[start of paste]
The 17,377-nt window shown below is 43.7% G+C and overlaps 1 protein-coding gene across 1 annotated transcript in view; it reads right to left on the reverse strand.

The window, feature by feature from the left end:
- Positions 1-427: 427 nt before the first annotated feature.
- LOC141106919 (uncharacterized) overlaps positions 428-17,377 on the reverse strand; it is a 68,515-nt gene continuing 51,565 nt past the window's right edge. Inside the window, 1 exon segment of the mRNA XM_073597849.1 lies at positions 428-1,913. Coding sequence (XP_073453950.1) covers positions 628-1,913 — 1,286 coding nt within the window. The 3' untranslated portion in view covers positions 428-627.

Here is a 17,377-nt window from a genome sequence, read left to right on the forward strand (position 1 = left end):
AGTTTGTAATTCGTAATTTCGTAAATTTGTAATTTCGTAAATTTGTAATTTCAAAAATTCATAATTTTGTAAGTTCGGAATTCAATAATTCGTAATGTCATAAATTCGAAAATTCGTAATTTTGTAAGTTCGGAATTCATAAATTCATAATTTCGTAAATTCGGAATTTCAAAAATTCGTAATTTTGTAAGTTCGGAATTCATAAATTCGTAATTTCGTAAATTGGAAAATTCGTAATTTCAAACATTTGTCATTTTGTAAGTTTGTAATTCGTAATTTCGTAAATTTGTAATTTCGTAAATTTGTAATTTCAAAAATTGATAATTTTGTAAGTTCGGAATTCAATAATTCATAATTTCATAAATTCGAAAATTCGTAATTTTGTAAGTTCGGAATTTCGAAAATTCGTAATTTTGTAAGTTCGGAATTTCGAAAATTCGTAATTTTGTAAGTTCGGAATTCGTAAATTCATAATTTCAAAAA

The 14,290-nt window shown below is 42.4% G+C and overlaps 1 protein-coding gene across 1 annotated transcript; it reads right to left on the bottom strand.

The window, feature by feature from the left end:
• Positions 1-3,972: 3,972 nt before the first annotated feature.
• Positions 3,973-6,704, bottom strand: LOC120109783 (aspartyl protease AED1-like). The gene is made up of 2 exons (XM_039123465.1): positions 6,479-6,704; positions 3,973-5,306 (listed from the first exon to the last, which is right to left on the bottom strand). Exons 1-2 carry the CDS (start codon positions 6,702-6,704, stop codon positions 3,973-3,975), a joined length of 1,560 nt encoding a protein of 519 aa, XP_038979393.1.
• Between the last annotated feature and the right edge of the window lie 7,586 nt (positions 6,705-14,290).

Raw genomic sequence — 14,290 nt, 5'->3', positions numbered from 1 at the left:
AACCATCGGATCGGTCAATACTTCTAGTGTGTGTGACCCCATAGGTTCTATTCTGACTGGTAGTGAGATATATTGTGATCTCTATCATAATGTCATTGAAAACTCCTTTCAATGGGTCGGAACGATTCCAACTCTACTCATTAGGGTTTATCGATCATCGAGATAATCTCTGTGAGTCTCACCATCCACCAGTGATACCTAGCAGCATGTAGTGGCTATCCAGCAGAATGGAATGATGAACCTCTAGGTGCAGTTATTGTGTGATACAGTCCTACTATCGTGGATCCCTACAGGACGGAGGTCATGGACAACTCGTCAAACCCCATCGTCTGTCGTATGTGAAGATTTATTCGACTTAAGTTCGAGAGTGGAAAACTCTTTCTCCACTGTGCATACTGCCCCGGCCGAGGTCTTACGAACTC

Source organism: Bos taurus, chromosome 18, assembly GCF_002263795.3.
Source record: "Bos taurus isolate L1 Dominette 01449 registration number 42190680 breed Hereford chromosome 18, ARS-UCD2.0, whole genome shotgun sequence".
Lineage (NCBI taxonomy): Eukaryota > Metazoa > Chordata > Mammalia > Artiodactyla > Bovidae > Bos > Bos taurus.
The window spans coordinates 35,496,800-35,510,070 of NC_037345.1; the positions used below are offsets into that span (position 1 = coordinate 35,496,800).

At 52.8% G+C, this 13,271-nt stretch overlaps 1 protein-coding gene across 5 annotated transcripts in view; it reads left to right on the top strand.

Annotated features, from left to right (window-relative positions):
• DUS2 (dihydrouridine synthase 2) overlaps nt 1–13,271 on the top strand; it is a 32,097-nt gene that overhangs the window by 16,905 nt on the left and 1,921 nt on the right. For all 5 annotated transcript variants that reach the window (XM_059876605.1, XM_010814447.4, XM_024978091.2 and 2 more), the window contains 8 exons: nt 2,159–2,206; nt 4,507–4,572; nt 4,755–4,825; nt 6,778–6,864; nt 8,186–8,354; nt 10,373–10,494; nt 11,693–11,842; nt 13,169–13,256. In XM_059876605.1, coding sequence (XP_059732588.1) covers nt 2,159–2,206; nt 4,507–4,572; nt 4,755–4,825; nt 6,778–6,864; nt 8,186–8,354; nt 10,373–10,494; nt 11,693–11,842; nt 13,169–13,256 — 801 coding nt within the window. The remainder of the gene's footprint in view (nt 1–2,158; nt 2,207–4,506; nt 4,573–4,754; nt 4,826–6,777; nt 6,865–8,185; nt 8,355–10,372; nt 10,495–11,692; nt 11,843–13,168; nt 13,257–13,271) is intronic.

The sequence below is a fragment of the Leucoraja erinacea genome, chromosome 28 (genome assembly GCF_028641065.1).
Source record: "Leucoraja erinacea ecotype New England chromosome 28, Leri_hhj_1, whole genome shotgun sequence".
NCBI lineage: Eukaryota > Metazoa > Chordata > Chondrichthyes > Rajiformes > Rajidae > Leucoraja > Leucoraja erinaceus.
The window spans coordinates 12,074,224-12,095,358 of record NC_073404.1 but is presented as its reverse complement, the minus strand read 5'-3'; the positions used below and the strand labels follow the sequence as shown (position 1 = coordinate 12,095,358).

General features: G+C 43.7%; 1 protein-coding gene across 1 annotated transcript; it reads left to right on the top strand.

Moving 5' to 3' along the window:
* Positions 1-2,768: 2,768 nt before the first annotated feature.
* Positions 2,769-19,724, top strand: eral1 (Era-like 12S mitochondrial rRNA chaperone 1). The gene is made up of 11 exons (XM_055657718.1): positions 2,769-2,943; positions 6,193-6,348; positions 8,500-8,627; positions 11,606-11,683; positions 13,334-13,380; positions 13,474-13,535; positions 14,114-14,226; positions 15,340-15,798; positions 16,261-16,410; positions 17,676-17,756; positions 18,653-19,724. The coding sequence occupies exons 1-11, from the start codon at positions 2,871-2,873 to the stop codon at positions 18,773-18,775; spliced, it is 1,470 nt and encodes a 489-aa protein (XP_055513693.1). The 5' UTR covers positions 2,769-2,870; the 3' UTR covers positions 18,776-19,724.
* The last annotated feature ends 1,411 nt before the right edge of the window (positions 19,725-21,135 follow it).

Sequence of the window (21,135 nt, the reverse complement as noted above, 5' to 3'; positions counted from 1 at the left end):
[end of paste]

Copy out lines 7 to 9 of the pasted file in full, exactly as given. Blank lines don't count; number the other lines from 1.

The 14,290-nt window shown below is 42.4% G+C and overlaps 1 protein-coding gene across 1 annotated transcript; it reads right to left on the bottom strand.

The window, feature by feature from the left end:
• Positions 1-3,972: 3,972 nt before the first annotated feature.